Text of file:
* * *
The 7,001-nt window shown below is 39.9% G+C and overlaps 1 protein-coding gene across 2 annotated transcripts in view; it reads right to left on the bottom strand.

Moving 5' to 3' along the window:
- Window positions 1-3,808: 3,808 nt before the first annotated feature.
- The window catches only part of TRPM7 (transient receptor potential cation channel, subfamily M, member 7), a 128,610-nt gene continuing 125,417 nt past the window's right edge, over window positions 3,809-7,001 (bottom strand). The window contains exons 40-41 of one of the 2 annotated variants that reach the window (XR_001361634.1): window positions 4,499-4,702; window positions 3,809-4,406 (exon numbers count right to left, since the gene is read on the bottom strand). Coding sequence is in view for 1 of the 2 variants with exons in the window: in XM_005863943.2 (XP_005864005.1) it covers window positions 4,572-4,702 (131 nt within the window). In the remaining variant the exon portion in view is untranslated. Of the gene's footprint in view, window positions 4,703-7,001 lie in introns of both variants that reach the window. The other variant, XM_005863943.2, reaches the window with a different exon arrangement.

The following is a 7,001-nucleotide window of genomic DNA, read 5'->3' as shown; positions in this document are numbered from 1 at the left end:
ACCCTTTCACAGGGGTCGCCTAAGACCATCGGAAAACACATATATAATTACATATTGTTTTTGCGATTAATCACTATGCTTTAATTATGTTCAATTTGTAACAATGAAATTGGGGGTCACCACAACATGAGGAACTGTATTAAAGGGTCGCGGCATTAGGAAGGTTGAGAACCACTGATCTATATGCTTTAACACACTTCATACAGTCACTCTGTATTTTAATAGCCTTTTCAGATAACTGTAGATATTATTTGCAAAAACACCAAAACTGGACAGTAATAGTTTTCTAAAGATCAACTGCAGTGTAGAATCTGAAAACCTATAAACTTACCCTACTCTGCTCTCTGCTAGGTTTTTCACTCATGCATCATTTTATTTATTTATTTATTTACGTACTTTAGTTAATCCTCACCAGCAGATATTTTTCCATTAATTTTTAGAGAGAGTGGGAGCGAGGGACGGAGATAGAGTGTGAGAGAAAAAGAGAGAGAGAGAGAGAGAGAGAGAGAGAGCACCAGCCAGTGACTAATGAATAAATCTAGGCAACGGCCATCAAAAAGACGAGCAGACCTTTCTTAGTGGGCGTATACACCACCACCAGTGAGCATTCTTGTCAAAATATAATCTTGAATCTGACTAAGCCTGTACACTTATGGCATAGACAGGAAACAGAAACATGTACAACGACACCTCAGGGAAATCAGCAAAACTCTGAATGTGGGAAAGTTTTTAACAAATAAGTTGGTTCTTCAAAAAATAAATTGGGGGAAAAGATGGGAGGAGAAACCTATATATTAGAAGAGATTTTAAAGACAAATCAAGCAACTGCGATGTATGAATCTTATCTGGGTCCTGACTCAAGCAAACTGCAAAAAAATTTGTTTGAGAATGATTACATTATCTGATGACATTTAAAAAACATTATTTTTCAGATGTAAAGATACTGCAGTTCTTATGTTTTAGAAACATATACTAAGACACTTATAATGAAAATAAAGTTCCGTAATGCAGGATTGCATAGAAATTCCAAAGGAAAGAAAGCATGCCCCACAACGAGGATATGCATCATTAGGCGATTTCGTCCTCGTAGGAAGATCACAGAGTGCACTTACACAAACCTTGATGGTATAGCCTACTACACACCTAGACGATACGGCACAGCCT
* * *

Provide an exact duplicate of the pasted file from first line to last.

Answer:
The 7,001-nt window shown below is 39.9% G+C and overlaps 1 protein-coding gene across 2 annotated transcripts in view; it reads right to left on the bottom strand.

Moving 5' to 3' along the window:
- Window positions 1-3,808: 3,808 nt before the first annotated feature.
- The window catches only part of TRPM7 (transient receptor potential cation channel, subfamily M, member 7), a 128,610-nt gene continuing 125,417 nt past the window's right edge, over window positions 3,809-7,001 (bottom strand). The window contains exons 40-41 of one of the 2 annotated variants that reach the window (XR_001361634.1): window positions 4,499-4,702; window positions 3,809-4,406 (exon numbers count right to left, since the gene is read on the bottom strand). Coding sequence is in view for 1 of the 2 variants with exons in the window: in XM_005863943.2 (XP_005864005.1) it covers window positions 4,572-4,702 (131 nt within the window). In the remaining variant the exon portion in view is untranslated. Of the gene's footprint in view, window positions 4,703-7,001 lie in introns of both variants that reach the window. The other variant, XM_005863943.2, reaches the window with a different exon arrangement.

The following is a 7,001-nucleotide window of genomic DNA, read 5'->3' as shown; positions in this document are numbered from 1 at the left end:
ACCCTTTCACAGGGGTCGCCTAAGACCATCGGAAAACACATATATAATTACATATTGTTTTTGCGATTAATCACTATGCTTTAATTATGTTCAATTTGTAACAATGAAATTGGGGGTCACCACAACATGAGGAACTGTATTAAAGGGTCGCGGCATTAGGAAGGTTGAGAACCACTGATCTATATGCTTTAACACACTTCATACAGTCACTCTGTATTTTAATAGCCTTTTCAGATAACTGTAGATATTATTTGCAAAAACACCAAAACTGGACAGTAATAGTTTTCTAAAGATCAACTGCAGTGTAGAATCTGAAAACCTATAAACTTACCCTACTCTGCTCTCTGCTAGGTTTTTCACTCATGCATCATTTTATTTATTTATTTATTTACGTACTTTAGTTAATCCTCACCAGCAGATATTTTTCCATTAATTTTTAGAGAGAGTGGGAGCGAGGGACGGAGATAGAGTGTGAGAGAAAAAGAGAGAGAGAGAGAGAGAGAGAGAGAGAGCACCAGCCAGTGACTAATGAATAAATCTAGGCAACGGCCATCAAAAAGACGAGCAGACCTTTCTTAGTGGGCGTATACACCACCACCAGTGAGCATTCTTGTCAAAATATAATCTTGAATCTGACTAAGCCTGTACACTTATGGCATAGACAGGAAACAGAAACATGTACAACGACACCTCAGGGAAATCAGCAAAACTCTGAATGTGGGAAAGTTTTTAACAAATAAGTTGGTTCTTCAAAAAATAAATTGGGGGAAAAGATGGGAGGAGAAACCTATATATTAGAAGAGATTTTAAAGACAAATCAAGCAACTGCGATGTATGAATCTTATCTGGGTCCTGACTCAAGCAAACTGCAAAAAAATTTGTTTGAGAATGATTACATTATCTGATGACATTTAAAAAACATTATTTTTCAGATGTAAAGATACTGCAGTTCTTATGTTTTAGAAACATATACTAAGACACTTATAATGAAAATAAAGTTCCGTAATGCAGGATTGCATAGAAATTCCAAAGGAAAGAAAGCATGCCCCACAACGAGGATATGCATCATTAGGCGATTTCGTCCTCGTAGGAAGATCACAGAGTGCACTTACACAAACCTTGATGGTATAGCCTACTACACACCTAGACGATACGGCACAGCCT